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This week we are on the Shropshire / Flintshire border looking at Tilstock Park (Longitude 52.931698; Latitude -2.710032). The earliest date for a park at Tilstock is 1361 when it is recorded in an ‘Inquisition Post Mortem’. An Inquisition Post Mortem recorded the lands held at their deaths by tenants of the crown.
If want to know more – have a look at http://www.inquisitionspostmortem.ac.uk: “The project will publish a searchable English translation of the IPMs covering the periods 1236 to 1447 and 1485 to 1509. From 1399 to 1447 the text will be enhanced to enable sophisticated analysis and mapping of the inquisitions’ contents. The online texts will be accompanied by a wealth of commentary and interpretation to enable all potential users to exploit this source easily and effectively.”
Back to our particular Inquisition taken in 1361, which was taken on the death of Ankaretta Lestrange. Although the park is not recorded prior to 1361, it must have been in existence prior to this date for it to be included. From 1361 to the end of the century there are records of the Parkers (those officials responsible for maintaining the parks) but in this post I want to look at the ‘death’ of the park, rather than its ‘life’.
During my research I found this image which was published in Rowley, T. 1972 ‘The Shropshire Landscape’, Hodder and Stoughton, London.
Tilstock Park c.1600.
(The annotations are mine on a photocopy before anyone thinks the book was defaced!)
This map – produced c.1600 – shows the ‘death’ of Tilstock Park. With the trees being chopped down by men equipped with axes. Having looked at this map in the book, I wasn’t happy with the reproduction of the original as some things didn’t look quite right, and it said in the book there there was no north marked on it.
Annotations on a copy of Tilstock Park c.1600.
I thought I’d use my copy as it shows my ‘workings out’, and gives some idea of how I look for clues, both in maps and in the landscape. Firstly, the original map does have north marked on it, it just happens that it is written in Latin.
Latin words for ‘North’, ‘South’, ‘East’ and ‘West’ around the edge of the original map.
Septentrionales = North / Meridies = South / Oriens = East / Occidens = West
Another way of orientating the map would be to look at where the county of Flintshire is marked, and in this case the county of Flintshire should be to the west of the county of Shropshire. So, with the map orientated, what other clues can we glean from the map?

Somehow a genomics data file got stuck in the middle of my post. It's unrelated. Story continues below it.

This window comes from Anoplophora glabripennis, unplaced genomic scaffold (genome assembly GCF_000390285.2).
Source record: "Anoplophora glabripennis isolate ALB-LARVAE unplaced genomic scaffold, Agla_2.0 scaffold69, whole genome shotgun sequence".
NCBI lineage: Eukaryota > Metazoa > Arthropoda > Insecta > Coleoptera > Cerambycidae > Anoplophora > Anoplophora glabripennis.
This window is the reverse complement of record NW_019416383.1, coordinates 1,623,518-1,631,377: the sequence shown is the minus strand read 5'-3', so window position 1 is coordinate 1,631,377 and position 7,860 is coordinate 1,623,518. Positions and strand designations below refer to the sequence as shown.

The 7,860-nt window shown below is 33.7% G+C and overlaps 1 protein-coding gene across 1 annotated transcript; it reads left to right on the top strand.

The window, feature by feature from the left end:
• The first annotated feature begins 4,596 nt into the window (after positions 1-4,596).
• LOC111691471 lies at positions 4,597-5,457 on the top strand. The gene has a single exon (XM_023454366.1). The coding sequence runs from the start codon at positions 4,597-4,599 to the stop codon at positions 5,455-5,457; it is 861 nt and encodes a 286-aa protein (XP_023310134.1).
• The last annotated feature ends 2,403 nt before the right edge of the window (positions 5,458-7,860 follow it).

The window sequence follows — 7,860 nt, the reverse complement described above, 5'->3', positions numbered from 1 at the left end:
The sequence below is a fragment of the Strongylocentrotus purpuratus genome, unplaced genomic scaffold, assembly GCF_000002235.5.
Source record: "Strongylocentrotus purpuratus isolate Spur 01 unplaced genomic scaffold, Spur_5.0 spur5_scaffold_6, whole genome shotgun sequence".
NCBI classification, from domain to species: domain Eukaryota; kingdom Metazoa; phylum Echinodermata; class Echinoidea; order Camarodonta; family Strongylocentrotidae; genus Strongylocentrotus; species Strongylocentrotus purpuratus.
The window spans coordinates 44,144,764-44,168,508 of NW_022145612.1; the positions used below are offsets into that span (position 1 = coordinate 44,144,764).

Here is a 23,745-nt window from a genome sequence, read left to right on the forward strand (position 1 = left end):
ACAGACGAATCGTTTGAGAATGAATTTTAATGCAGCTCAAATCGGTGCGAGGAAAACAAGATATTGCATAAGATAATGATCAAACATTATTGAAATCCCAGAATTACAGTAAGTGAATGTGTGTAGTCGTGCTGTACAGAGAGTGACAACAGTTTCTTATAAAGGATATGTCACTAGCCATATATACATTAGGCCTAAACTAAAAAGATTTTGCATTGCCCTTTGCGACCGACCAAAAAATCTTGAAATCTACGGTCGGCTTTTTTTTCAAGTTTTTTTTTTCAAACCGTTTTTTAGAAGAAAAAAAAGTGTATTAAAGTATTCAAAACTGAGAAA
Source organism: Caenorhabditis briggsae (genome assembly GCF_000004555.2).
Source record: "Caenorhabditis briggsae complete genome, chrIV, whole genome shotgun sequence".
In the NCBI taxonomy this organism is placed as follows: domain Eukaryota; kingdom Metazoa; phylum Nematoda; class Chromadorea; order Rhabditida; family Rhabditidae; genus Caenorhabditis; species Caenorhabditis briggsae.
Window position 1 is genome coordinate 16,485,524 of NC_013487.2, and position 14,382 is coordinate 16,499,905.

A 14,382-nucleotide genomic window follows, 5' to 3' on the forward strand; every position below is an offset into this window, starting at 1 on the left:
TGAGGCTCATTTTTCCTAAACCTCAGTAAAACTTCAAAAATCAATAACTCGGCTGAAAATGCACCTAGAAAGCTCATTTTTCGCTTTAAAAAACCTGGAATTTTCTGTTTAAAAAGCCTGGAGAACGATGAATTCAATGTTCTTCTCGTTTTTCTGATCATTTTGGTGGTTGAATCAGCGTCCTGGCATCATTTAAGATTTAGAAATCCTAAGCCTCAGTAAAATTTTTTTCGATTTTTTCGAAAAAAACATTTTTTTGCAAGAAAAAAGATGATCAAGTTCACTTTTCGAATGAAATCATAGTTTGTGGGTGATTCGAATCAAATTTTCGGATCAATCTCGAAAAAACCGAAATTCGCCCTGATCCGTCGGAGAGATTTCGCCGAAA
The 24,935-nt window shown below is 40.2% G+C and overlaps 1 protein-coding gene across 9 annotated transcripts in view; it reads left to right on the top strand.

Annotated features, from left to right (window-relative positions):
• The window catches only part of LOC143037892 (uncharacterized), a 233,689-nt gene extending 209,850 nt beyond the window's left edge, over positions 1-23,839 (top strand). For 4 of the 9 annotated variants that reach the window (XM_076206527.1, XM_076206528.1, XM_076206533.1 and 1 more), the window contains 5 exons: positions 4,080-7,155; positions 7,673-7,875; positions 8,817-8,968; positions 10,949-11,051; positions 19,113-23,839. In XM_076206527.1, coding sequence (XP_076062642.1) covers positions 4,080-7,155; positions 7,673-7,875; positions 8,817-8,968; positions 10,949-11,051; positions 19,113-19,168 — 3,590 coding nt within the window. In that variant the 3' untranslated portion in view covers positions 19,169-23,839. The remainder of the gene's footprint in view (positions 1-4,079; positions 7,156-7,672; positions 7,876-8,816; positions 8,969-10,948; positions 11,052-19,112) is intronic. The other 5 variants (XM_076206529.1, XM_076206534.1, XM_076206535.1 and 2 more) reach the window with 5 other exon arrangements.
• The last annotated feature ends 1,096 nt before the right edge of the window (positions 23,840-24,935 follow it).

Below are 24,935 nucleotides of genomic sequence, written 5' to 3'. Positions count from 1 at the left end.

Tilstock Park in its final incarnation had two gates, one on the western side and one on the eastern side. The gate on the western side had a park lodge outside of the park on the northern side, and there was another building in the north western corner of the park. On the southern side of the park was a water gate which allowed the flow of water to be controlled into a series of fish ponds on the south eastern side.
Fish Ponds in Tilstock Park.
Rowley thought that the park was divided into three – and in the ownership of Greene, Chawner and Gregorie. However, although Chawner and Gregorie appear to be depicted on the map, with axes over their shoulder, there is no sign of Greene. It would appear that in this case Greene refers to an open space, something we would expect to find in a medieval park.
Chawner and Gregorie depicted with axes.
Chawner and Gregorie are probably felling the trees in Tilstock Park in order to see them off and make some money as they change the use of the park from something which would have derived its income from a variety of sources, for example from the deer and other animals kept in the park, from the fish in the ponds and from the sale of wood. The park would now become an open space used as farmland, in this case pasture for sheep or cows.
Armed with the knowledge the original map was kept in the Shropshire Archives in Shrewsbury, I went to see why it hadn’t been reproduced in the book and why Rowley had made a copy. When I saw the original, I quickly understood why. The map was in several shades of green with black ink illustrations on top. This meant it was very difficult to read, and even more difficult to photograph.
So, what does Tilstock Park look like today?
Tilstock Park Today in the wider landscape.
The most obvious feature visible in the park from the air is the site of the former fish ponds.
Tilstock Park Today. The edge of the former fish ponds is highlighted in blue.
The boundaries of the park are also clearly visible, and next week we’ll look inside the park in greater detail to see what else can be identified in the archaeological record.